Spring Has Sprung! But What Has It Brung?

“View now with delight the works of your own hands, your Fruit-trees of all sorts, loaden with sweet blossoms, and fruit of all tastes, operations, and colors: your trees standing in comely order, which way soever you look.” - The Countrie Housewifes Garden, William Lawson, 1617

During the Tudor period, Spring was one of the most exciting times of the year for many people. Just as their church services and Palm Sunday would have reminded them of their Christian message of hope and rebirth, all around them greenery was shooting up and flowers were blooming, and while the days were getting longer they were also becoming warmer. But Spring could also be an anxious time for people, especially those who made their living by working the land, which was the vast majority of people back then. Over 90% of people farmed during the Tudor period. Spring was the time of year that determined how their Summer and Fall harvests would go, and whether they would thrive, or have to try and skimp by without a lot of food. Though the world was getting greener, there was nothing much for people to eat yet, and their reserves of grain and salted, dried, and smoked foods were running low.

At Agecroft Hall, Spring would have been one of the most busy times of the year. There were newborn lambs and piglets to raise, oxen and horses to be put to the plow for the first time, sheep to shear, and oats, barley, peas, and beans to be planted. Everybody had something to do, and there was not a whole lot of time to get it done. A 17th century calendar reported that, come the end of March, "This season well plied, set sowing an end, and praise and pray God a good harvest to send." Spring also contained one of the British quarter days, either Whitsunday or Johnsmas, that were when people would have traditionally paid their rents, settled their debts and other accounts, and either renewed leases or tried to find new jobs at a "gyst-ale," a hiring fair. People also strove to tie up any business or ongoing projects they had, as it was considered bad luck to "stradle a quarter" and carry over tasks from one quarter to the next.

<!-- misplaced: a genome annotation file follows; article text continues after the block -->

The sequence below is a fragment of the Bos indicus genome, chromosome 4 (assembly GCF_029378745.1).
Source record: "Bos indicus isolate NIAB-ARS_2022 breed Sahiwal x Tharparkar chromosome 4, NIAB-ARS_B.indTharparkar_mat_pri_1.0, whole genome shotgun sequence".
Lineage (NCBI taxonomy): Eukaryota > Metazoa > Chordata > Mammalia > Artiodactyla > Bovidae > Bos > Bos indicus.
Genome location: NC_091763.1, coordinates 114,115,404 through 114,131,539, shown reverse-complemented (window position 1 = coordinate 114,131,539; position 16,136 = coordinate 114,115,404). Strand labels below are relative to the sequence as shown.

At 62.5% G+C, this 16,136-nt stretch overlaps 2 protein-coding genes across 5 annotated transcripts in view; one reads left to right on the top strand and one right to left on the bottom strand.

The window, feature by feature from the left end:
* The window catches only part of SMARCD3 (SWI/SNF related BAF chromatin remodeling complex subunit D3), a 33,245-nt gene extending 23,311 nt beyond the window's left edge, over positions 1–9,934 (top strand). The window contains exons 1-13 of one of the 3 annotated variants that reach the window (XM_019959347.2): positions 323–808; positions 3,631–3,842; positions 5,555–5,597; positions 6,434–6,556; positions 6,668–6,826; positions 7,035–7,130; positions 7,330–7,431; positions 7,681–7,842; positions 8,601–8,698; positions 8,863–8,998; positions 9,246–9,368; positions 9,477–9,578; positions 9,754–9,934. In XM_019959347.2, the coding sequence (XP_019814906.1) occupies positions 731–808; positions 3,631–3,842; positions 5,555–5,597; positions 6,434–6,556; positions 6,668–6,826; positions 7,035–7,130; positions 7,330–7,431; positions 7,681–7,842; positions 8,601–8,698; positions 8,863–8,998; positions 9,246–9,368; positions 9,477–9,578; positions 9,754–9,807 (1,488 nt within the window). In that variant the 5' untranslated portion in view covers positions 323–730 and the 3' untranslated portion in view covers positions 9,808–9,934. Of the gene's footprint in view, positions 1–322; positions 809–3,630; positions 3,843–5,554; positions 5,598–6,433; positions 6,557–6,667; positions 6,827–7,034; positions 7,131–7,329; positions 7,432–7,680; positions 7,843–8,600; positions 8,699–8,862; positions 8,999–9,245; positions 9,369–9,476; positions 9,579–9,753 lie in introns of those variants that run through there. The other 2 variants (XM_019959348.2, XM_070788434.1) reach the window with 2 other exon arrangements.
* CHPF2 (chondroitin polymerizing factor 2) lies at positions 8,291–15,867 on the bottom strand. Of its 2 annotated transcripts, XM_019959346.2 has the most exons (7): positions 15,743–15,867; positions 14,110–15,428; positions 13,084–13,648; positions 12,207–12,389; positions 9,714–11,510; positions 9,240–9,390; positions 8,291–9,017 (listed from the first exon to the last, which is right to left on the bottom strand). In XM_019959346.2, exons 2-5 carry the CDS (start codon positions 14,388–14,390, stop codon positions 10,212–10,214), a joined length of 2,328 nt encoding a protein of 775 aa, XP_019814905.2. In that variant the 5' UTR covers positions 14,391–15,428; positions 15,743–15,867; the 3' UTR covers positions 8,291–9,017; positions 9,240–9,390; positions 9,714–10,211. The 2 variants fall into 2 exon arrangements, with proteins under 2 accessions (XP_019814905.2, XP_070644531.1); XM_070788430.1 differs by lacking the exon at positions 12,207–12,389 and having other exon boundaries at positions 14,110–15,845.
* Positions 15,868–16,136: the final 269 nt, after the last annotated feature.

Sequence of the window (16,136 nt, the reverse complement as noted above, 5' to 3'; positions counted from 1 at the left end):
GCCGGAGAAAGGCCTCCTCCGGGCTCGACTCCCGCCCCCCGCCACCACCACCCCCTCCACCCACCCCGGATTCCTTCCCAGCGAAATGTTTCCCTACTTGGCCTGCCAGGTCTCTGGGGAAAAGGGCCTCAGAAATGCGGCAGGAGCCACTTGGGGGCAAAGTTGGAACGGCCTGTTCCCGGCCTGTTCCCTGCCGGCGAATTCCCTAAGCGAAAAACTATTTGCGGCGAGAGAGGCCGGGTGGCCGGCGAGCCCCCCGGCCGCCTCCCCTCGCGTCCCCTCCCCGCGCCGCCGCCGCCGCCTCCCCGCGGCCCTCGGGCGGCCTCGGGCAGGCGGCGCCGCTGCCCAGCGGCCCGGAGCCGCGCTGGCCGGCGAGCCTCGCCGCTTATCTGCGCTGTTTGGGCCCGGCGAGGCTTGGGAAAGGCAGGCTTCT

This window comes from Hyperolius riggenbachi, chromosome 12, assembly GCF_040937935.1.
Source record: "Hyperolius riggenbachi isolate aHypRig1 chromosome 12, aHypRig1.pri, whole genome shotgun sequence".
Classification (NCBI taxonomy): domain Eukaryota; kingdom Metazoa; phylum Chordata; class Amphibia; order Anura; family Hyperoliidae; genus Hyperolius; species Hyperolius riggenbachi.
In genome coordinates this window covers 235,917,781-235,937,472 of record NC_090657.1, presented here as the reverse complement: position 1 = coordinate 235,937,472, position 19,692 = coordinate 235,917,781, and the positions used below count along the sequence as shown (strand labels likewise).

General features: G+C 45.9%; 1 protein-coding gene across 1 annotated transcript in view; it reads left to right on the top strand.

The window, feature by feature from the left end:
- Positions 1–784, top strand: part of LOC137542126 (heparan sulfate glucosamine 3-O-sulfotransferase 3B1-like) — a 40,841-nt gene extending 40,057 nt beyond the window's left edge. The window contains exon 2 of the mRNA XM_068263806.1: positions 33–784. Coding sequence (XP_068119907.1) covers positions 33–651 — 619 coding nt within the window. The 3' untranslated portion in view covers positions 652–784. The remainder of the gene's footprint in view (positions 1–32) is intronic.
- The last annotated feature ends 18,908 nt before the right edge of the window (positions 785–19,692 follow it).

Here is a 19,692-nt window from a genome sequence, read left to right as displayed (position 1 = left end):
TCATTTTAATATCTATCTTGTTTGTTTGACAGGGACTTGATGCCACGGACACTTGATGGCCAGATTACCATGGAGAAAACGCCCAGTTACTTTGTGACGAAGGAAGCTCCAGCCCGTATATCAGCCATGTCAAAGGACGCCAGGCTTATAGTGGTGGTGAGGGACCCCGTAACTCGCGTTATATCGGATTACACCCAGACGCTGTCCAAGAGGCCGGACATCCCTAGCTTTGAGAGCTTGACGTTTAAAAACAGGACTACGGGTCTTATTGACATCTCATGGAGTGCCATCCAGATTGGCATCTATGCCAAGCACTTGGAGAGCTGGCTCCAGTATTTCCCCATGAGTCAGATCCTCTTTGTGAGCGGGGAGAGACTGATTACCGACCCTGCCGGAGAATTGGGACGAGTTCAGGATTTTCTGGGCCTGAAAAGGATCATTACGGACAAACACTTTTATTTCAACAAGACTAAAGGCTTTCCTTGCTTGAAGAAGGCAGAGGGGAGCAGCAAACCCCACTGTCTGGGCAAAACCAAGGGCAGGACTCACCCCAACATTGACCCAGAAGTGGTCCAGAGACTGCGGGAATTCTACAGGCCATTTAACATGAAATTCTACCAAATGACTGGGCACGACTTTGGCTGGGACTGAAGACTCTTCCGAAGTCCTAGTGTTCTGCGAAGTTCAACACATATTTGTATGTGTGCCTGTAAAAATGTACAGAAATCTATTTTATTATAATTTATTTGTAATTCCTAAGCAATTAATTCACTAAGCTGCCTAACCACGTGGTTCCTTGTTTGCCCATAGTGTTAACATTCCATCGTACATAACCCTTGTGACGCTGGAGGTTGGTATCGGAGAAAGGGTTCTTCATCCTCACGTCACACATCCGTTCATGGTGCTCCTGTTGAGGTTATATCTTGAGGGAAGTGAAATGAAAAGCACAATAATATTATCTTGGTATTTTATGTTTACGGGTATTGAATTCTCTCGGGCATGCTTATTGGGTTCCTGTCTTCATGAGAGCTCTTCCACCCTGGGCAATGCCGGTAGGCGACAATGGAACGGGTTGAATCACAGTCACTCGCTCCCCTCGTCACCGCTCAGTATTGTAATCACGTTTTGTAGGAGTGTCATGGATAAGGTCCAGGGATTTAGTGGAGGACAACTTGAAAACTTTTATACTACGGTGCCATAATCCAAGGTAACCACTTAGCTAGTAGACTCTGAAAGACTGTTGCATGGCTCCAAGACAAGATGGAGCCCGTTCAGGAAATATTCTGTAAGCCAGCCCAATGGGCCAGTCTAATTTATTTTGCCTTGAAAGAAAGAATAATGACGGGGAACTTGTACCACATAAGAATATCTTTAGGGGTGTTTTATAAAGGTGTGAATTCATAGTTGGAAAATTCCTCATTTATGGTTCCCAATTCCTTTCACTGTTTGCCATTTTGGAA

All in all, Spring was an extremely busy time of year for the people of Tudor England, some of whom lived at Agecroft Hall. In the next posts, we'll see what kind of work and chores Spring would have brought men and women, and find out what kinds of work were done inside the house, as well as outside. Sources The Four Seasons at Agecroft How to Be a Tudor: A Dawn-to-Dusk Guide to Tudor Life, Ruth Goodman A Lancashire Calendar for 1631, by Kathleen R. Sands An Inventory of William Dauntesey

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